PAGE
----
In distinction to other systems, such as the Sim systems described in the Background of the Present Invention, the present vent system discharges into a vertical vent stack behind the adjacent wall, rather than into the sewer drain. Mr. Fernald's and some other people's systems do not discharge into a gutter vent stack as this system.

An important aspect of the present invention is that the vent discharge passage is integral with the toilet bowl and has a diameter of at least four inches to properly remove the foul gases gutter stack rising from. A further important aspect of the present invention is that the fan has turbine-type blades, as opposed to propeller-shaped small blades, and a high power 3000 r.p.m. motor that is able to blow 70 cubic feet air per minute, 100 feet away in at least a 4 inch duct to improve air flow capacity.

A further important aspect of the present invention is that the overflow system includes a plastic grill inside the toilet rim that blocks large stool particles from entering the water passage conduits of the toilet bowl. The overflow system includes an integral passage in the bowl that is connected by a wall impaling conduit to the same vertical vent pipe or stack that the gas vent system discharges into.

Other objects and advantages of the present invention will appear more clearly from the following detailed description.

BRIEF DESCRIPTION OF THE DRAWINGS

FIG. 1 is a right side plan view of the present toilet assembly illustrating the typical installation to an adjacent vertical vent pipe;

FIG. 2 is a rear view of the toilet assembly illustrated in FIG. 1;

FIG. 3 is a left side view of the toilet assembly illustrated in FIG. 1, partly in section, and;

FIG. 4 is a vertical section taken generally along line 4-4 of FIG. 3.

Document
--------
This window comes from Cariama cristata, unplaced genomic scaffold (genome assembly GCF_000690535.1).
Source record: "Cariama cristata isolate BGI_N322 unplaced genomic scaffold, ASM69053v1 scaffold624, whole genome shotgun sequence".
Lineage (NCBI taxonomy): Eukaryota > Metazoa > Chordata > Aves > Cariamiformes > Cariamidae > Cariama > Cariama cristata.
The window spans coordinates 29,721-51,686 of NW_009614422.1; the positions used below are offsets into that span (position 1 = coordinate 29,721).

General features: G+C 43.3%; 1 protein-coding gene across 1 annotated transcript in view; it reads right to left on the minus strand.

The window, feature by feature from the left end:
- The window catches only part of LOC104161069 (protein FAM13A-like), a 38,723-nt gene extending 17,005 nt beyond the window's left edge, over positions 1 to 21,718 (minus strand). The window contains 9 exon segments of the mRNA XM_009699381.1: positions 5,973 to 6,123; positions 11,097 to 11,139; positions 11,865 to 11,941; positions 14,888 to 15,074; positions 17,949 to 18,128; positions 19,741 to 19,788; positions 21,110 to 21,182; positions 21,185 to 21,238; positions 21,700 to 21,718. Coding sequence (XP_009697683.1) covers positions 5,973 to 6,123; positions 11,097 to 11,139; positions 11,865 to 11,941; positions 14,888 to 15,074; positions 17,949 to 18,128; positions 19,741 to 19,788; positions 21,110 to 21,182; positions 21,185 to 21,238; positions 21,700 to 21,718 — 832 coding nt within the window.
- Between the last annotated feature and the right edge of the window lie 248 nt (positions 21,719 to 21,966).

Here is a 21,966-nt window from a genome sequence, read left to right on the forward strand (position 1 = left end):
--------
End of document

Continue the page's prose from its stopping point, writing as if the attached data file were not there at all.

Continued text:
DETAILED DESCRIPTION OF THE PREFERRED EMBODIMENT

Referring to the drawings and particularly to all four figures, a toilet assembly 10 is illustrated consisting generally of a base portion 11, a bowl portion 12, a rim portion 13, a seat portion 15, and a tank assembly 14, connected by pipe 16 to discharge effluent into a sewer drain 17. The bowl portion 12 is vented into a vertical stack 20 through a curved duct 21 and an overflow system discharges through rubber hose 22 into the vent stack 20, which at its lower end 24 discharges into the sewer drain 17.

As seen more clearly in FIGS. 3 and 4, a vent passage 27 integral with the ceramic integral base 11 has a width of more than six inches and extends generally horizontally into the bowl interior through passage 28, as seen in FIG. 4. It has air intake holes 43, FIG. 3, above the water intake holes 43, FIG. 3, so that water cannot reach them in case the toilet gets clogged.

A fan-motor assembly 30 is mounted at the rear of the passage 27 and includes a rotary fan 31 having turbine-type fan blades 32 diameter 5½ inches as opposed to propeller-type small blades making it much more efficient by blowing 70 cubic feet of air per minute up to 100 feet away. Blades 32 have flat radial outer tangential surfaces 33 as opposed to scalloped-type propeller type blades. Water inlet 34 is illustrated in FIGS. 1 and 3 but is not connected.